Viviani's theorem states that, for any interior point P in an equilateral triangle, with distances d, e, and f from the sides, d + e + f = the altitude of the triangle, independent of the location of P.^{[12]}
Pompeiu's theorem states that, if P is an arbitrary point in an equilateral triangle ABC, then there exists a triangle with sides of length PA, PB, and PC.
Other properties
By Euler's inequality, the equilateral triangle has the smallest ratio R/r of the circumradius to the inradius of any triangle: specifically, R/r = 2.
The triangle of largest area of all those inscribed in a given circle is equilateral; and the triangle of smallest area of all those circumscribed around a given circle is equilateral.^{[13]}
The ratio of the area of the incircle to the area of an equilateral triangle, $\backslash frac\{\backslash pi\}\{3\backslash sqrt\{3\}\}$, is larger than that of any nonequilateral triangle.^{[14]}
The ratio of the area to the square of the perimeter of an equilateral triangle, $\backslash frac\{1\}\{12\backslash sqrt\{3\}\},$ is larger than that for any other triangle.^{[11]}
Given a point in the interior of an equilateral triangle, the ratio of the sum of its distances from the vertices to the sum of its distances from the sides equals 2 and is less than that of any other triangle.^{[15]} This is the Erdős–Mordell inequality; a stronger variant of it is Barrow's inequality, which replaces the perpendicular distances to the sides with the distances to the points where the angle bisectors cross the sides.
For any point P in the plane, with distances p, q, and t from the vertices A, B, and C respectively,^{[16]}
 $\backslash displaystyle\; 3(p^\{4\}+q^\{4\}+t^\{4\}+a^\{4\})=(p^\{2\}+q^\{2\}+t^\{2\}+a^\{2\})^\{2\}.$
For any point P on the inscribed circle of an equilateral triangle, with distances p, q, and t from the vertices,^{[16]}
 $\backslash displaystyle\; 4(p^\{2\}+q^\{2\}+t^\{2\})=5a^\{2\}$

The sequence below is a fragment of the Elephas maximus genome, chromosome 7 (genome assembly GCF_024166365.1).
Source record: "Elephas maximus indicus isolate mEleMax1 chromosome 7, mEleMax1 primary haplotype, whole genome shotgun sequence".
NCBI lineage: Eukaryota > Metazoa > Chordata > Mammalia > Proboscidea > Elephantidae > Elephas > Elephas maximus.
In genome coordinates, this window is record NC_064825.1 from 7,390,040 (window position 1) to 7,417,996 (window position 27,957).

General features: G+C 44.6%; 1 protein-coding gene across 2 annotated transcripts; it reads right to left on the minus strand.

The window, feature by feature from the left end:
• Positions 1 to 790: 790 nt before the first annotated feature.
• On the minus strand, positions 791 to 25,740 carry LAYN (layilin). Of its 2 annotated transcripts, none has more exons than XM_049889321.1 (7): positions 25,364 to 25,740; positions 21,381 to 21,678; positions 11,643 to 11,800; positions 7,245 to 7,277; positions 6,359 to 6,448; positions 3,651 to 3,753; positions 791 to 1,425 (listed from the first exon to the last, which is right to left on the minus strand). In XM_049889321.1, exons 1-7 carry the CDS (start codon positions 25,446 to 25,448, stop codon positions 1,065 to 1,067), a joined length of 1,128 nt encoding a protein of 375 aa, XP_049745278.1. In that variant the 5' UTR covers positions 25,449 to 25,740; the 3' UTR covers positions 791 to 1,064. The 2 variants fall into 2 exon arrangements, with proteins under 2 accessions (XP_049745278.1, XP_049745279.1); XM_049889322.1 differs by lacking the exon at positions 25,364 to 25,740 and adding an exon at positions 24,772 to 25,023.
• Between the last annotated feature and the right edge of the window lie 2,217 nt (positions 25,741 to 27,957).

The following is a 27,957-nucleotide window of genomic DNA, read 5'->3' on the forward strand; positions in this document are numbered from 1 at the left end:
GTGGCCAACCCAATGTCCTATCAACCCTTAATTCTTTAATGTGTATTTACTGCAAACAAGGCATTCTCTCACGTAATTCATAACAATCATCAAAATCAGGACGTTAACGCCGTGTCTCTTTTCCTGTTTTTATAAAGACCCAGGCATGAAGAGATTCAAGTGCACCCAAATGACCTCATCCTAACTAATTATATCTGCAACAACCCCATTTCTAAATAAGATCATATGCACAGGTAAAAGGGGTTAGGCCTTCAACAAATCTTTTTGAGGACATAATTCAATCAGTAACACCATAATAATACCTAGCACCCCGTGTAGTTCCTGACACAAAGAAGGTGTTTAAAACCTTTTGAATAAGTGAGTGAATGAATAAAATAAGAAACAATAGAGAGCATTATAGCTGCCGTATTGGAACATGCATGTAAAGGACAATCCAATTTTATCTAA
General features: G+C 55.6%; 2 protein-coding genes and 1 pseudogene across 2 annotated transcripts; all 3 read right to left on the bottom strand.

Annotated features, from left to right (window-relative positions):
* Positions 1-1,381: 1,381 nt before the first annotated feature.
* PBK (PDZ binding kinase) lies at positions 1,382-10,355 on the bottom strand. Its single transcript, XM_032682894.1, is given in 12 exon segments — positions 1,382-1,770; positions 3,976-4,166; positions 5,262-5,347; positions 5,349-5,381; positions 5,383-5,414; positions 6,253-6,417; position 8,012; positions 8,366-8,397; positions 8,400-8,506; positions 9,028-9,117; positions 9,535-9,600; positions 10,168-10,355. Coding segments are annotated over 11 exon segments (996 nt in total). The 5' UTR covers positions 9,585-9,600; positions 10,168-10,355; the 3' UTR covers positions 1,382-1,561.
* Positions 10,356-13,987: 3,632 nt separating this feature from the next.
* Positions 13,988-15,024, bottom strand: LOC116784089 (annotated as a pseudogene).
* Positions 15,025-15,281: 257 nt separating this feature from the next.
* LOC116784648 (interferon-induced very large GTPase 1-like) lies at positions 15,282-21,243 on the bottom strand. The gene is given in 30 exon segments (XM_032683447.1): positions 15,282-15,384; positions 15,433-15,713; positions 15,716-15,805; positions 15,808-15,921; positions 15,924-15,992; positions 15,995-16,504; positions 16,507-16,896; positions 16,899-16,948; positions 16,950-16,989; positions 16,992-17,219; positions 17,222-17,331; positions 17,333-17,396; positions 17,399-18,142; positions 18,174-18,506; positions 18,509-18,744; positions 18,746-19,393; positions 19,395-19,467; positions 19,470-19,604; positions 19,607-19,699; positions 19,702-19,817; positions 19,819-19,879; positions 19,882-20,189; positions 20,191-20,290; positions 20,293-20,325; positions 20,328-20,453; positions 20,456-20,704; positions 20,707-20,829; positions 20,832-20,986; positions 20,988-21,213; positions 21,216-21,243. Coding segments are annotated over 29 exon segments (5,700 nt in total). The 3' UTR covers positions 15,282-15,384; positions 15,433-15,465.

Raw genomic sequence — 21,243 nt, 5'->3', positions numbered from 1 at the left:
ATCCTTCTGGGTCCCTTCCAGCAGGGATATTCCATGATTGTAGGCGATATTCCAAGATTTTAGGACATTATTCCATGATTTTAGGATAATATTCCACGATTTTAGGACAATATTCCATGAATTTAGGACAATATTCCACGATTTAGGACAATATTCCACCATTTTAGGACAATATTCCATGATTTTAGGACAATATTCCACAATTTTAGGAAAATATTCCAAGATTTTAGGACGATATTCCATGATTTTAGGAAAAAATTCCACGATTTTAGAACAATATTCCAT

and
 $\backslash displaystyle\; 16(p^\{4\}+q^\{4\}+t^\{4\})=11a^\{4\}.$
For any point P on the minor arc BC of the circumcircle, with distances p, q, and t from A, B, and C respectively,^{[16]}
 $\backslash displaystyle\; p=q+t$
and
 $\backslash displaystyle\; q^\{2\}+qt+t^\{2\}=a^\{2\};$
moreover, if point D on side BC divides PA into segments PD and DA with DA having length z and PD having length y, then^{[12]}
 $z=\; \backslash frac\{t^\{2\}+tq+q^2\}\{t+q\},$
which also equals $\backslash tfrac\{t^\{3\}q^\{3\}\}\{t^\{2\}q^\{2\}\}$ if t ≠ q; and
 $\backslash frac\{1\}\{q\}+\backslash frac\{1\}\{t\}=\backslash frac\{1\}\{y\}.$
An equilateral triangle is the most symmetrical triangle, having 3 lines of reflection and rotational symmetry of order 3 about its center. Its symmetry group is the dihedral group of order 6 D_{3}.
Equilateral triangles are the only triangles whose Steiner inellipse is a circle (specifically, it is the incircle).
Equilateral triangles are found in many other geometric constructs. The intersection of circles whose centers are a radius width apart is a pair of equilateral arches, each of which can be inscribed with an equilateral triangle. They form faces of regular and uniform polyhedra. Three of the five Platonic solids are composed of equilateral triangles. In particular, the regular tetrahedron has four equilateral triangles for faces and can be considered the three dimensional analogue of the shape. The plane can be tiled using equilateral triangles giving the triangular tiling.
Geometric construction
An equilateral triangle is easily constructed using a compass and straightedge. Draw a straight line, and place the point of the compass on one end of the line, and swing an arc from that point to the other point of the line segment. Repeat with the other side of the line. Finally, connect the point where the two arcs intersect with each end of the line segment
Alternate method:
Draw a circle with radius r, place the point of the compass on the circle and draw another circle with the same radius. The two circles will intersect in two points. An equilateral triangle can be constructed by taking the two centers of the circles and either of the points of intersection.
The proof that the resulting figure is an equilateral triangle is the first proposition in Book I of Euclid's Elements.
In culture and society
Equilateral triangles have frequently appeared in man made constructions:
See also
References
External links


 Listed by number of sides   1–10 sides  

 11–20 sides  

 Others  

 Star polygons